organisation be clear on its boundaries and mandate.

T: Where do you stand now in this debate? Where do you place 
yourself?

G: I see myself as belonging in the Integrative Psychotherapy place I
 have been involved in the European Association tor Integrate 
Psychotherapy and I belong to I.A.H.I.P. It was interesting that 
many I.A.H.I.P. members named themselves as integrative in
 applying for the European Certificate in Psychotherapy whore they 
had to name a European-wide body to which they sought allegiance
 to support their application. As you know, there is no international
 body of Humanistic and Integrative; it is a hybrid which grew only 
in these islands.

T: What does Integrative Psychotherapy mean to you?

G: Now there is a question. Firstly, what it is not, for me, is integrated. 
It is not complete or formed. It is a fluid process. It is not eclectic.
 Eclectic psychotherapy is valid and useful but it is different. Eclectic 
is about combining whatever methods in one’s tool bag that will
 benefit a particular client at a given time. Integrative for me assumes 
a process which has constancy over time and is not activated by the 
individual client alone. Integrative is about a process of becoming 
which is intrinsic in nature and is a protection from a static form. In
 particular, this means that the therapist is helped to avoid knowing 
too much. Knowing too much is a danger in any profession. While 
it is essential to know and study at depth, it is also important to 
remain open, inquisitive, fluid and innocent. Freud’s original 
scheme for study had great value. He suggested that all 
psychotherapy trainings should cover, along with technique and 
applied theory, the study of myth, language, contemporary religions 
and classical literature. I would agree although I would add poetry
 and meditative practices, film and art.

Having absorbed all this knowledge and practice, the
 psychotherapist has to remain open. For me, integrative is about 
holding and living consciously in the place of paradox, knowing and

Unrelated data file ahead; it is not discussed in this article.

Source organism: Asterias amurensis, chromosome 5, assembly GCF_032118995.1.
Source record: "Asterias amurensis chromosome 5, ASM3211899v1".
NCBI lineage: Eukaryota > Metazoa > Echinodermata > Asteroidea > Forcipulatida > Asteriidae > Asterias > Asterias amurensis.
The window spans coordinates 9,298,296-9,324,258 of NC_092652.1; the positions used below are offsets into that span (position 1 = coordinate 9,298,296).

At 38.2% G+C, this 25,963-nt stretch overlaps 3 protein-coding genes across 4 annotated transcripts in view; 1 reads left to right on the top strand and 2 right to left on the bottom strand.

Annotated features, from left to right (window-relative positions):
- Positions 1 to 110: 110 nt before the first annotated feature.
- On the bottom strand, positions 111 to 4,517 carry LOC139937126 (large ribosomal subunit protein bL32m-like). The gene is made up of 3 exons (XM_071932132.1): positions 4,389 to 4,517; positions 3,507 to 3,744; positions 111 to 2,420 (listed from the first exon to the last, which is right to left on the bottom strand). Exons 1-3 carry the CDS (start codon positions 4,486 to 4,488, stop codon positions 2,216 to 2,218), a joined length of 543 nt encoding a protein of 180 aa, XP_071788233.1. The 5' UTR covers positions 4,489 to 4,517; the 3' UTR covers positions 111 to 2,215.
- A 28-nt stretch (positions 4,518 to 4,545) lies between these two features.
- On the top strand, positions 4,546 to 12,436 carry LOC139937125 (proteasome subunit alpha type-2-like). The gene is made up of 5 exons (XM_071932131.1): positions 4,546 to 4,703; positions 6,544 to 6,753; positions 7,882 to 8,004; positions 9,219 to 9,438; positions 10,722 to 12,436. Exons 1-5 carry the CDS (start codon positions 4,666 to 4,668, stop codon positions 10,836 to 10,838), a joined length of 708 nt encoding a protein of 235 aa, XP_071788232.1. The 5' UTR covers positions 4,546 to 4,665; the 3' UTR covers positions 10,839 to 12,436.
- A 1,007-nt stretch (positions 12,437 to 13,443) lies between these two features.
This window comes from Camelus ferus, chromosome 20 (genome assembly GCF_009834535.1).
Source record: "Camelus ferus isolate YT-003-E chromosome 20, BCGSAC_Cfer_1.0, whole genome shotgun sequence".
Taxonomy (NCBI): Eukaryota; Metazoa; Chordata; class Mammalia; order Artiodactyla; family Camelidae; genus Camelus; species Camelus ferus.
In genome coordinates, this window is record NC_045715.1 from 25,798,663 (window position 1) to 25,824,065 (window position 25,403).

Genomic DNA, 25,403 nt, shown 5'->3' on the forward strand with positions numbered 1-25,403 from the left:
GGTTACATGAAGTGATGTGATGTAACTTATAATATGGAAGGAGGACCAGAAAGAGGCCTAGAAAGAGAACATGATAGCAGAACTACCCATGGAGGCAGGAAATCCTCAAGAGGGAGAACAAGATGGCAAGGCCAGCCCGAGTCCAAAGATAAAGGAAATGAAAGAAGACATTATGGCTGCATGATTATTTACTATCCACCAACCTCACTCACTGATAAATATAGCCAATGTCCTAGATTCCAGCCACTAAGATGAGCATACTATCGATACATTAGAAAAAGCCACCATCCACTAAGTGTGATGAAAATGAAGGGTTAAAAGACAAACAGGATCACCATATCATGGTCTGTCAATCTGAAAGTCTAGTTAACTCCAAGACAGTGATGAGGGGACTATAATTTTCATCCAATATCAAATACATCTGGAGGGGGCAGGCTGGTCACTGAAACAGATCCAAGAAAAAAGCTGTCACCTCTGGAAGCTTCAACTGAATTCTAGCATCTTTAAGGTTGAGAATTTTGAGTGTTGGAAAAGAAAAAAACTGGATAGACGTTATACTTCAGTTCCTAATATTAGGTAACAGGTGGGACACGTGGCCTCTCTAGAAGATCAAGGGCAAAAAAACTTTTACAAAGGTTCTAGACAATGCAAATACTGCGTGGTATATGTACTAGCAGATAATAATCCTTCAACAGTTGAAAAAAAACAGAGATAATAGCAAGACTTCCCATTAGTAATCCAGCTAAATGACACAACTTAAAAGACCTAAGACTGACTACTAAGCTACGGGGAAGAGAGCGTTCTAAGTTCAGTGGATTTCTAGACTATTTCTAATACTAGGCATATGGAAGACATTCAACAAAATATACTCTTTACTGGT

not knowing free will and destiny.

T: Could you give a practical example?

G: Yes, the practical example of myself as a psychotherapist is that I am
 a psychotherapist who uses physical touch in work, and who does
 not use physical touch but rather interprets the demand for that touch 
in terms of the client’s history. These are two antithetical positions 
in psychotherapy. One is seen as gratifying the demand for touch
 and as meeting the important developmental need in the client, while the other can be seen as either withholding or as helping the client
 understand themselves and not develop dependency.

T: Do you work out of a particular model of integrative psychotherapy?

G: Yes. A model that we at the Institute of Creative Counselling and
 Psychotherapy have developed over some years.

Forgive me needing a brief drawing here, hut it may help the reader 
to follow what I am saying.

  +   Knowing   –
+
Action
Experiment Routine
Presence Chaos

The practice of psychotherapy can be seen as comprising of 
endeavours made up from the joining of knowledge and action. 
Sometimes we know, sometimes we act, and sometimes we do not.
 This means that we can see there being four realms of activity in the
 practice, be that a session, a therapy or in our work generally. These 
are:

Knowing Action                  –       Experiment

Unknowing Action             –       Routine

Unknowing Inaction          –       Chaos

Knowing Inaction               –       Presence

So all psychotherapists engage in the same area of routine, money, 
time, boundaries, etc. Some psychotherapists engage in the area of
 experiment, initiating with the client a particular body exercise, a piece
 of psychodramatic action, etc. Some psychotherapists engage in the area
 of chaos – where we consciously attempt to hold the disparate and at
 times, strong feelings we experience while with a client that may be understood as projective identification.

All psychotherapists engage, whether consciously or not in the area 
of presence, stillness, being spaciously there for the other. This is a 
core area. The difference in any craft between real creative